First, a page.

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How to choose the right crutches

October 13, 2016 - TCO

How to choose the right crutches

After an injury to the knee, ankle or foot, many patients are fitted for crutches to remain mobile while their injury heals. If you’re like most people, you weren’t even aware you had options, but as many people have experienced — finding the best crutches can make the transition and healing process much easier and less frustrating.

We want to help you find crutches that fit properly, feel comfortable and allow you to function, balance and move about naturally. Also, we want to help you make sure your home is ready for someone with crutches. Our goal is always to help patients feel educated, informed and well taken care of every step of the way..

Fit, feel and function

Below are tips for finding the best crutches with the ideal fit, feel and function for your everyday lifestyle. If you’re wondering where to get crutches, how to use crutches or the best way to prepare your home for using crutches, look no further. The friendly physical therapy teams at Twin Cities Orthopedics promise to assist you in every way possible to make sure you always go home feeling comfortable and confident. Lean on the expert staff for advice, and never be afraid to ask questions — it’s why we’re here!


The American Orthopaedic Foot & Ankle Society’s guide for how to use crutches recommends having someone assist you in the fitting process. The top, padded part of the crutch should NOT touch your armpit while standing up straight. Instead, someone should be able to fit two fingers under your arm.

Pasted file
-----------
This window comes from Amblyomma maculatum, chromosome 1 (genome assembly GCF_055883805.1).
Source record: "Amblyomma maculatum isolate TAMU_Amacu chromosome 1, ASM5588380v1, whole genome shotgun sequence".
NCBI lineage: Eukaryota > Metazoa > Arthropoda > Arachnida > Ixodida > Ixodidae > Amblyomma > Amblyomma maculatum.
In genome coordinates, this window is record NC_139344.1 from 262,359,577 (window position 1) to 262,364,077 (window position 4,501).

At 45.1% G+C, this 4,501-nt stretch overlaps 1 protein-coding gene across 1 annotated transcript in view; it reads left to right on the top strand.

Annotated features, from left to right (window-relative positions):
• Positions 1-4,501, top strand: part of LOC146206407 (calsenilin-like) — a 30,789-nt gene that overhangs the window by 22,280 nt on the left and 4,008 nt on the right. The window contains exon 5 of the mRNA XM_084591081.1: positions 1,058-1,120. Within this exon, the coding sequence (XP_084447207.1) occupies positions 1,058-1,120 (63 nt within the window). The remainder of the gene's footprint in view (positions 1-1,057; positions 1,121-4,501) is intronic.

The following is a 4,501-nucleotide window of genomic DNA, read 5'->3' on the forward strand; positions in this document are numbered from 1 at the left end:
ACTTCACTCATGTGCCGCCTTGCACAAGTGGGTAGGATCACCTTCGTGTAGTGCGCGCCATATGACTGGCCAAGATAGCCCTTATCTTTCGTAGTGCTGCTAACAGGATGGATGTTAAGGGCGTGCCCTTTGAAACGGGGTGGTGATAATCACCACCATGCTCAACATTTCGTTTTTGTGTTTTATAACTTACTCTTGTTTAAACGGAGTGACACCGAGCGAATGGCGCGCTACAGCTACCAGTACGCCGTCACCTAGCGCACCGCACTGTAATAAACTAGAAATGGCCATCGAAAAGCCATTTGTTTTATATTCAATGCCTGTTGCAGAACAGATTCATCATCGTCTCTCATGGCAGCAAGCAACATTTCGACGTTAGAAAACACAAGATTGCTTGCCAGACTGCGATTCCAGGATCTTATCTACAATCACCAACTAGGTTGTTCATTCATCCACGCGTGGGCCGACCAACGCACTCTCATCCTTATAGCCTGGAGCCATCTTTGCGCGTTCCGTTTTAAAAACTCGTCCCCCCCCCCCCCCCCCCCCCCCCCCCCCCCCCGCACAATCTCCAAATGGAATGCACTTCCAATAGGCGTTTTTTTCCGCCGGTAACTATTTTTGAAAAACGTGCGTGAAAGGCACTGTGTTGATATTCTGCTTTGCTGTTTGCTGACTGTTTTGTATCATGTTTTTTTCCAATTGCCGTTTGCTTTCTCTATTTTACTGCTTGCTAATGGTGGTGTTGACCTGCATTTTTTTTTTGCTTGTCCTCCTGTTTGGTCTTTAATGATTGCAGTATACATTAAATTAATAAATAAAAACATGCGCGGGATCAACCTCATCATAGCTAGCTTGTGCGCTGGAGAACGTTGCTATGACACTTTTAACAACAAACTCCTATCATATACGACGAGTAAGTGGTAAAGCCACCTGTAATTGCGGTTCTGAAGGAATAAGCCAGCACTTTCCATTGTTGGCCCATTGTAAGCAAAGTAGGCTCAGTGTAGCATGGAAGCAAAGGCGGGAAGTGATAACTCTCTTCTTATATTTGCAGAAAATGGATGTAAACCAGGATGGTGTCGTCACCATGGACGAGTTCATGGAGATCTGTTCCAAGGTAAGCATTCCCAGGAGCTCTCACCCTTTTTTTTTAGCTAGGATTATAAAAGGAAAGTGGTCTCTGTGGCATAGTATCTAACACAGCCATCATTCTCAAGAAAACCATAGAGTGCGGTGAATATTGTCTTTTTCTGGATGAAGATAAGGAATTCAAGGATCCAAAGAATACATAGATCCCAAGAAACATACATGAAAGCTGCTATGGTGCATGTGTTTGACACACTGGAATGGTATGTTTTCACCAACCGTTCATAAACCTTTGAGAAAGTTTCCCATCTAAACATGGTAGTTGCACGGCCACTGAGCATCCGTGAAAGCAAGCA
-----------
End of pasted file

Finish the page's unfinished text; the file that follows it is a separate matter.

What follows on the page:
While still standing up straight and letting your arms hang down to your sides, the crutch handle should be at the same height as the crease of your wrist. You’re doing it right if your elbows are slightly bent when you grip the handles.


The first time you use crutches for walking will likely be awkward and a bit uncomfortable since it’s not something we’re used to doing. However, while you are being fitted for crutches you should practice using different styles to determine which is most comfortable for you. Remember, these are going to assist you every day.

With the assistance of trained staff, practice walking, sitting/standing and climbing stairs. Not only will the practice help you feel more comfortable when you get home, but you may find out you prefer one style over another.


While you are testing your crutches for fit and feel, be sure to visualize yourself in your home, work and everyday environments. You need your crutches to help you function as close to normal as possible, so make sure you’re able to perform all of the necessary actions for your daily life with your chosen crutches. If not, you may need to discuss with your doctor or physical therapist about additional options.

Preparing your home

By making some simple safety modifications to your home, you can make the transition to using a walking aid much easier and help prevent slips and falls. This is a great opportunity to enlist family and friends to help. The American Academy of Orthopaedic Surgeons recommends these useful tips:

  • Remove things that may cause you to trip and fall, such as throw rugs, toys and electrical cords.
  • Arrange furniture so you have clear paths between rooms.
  • Clean everything off your stairs.
  • In fact, clean up the clutter everywhere!
  • Avoid walking in the dark by installing nightlights in your most-traveled paths.
  • In the bathroom, use non-slip bath mats and, if possible, use a raised toilet seat, shower seat and grab bars.
  • Find a backpack, fanny pack or apron with pockets to carry around household items.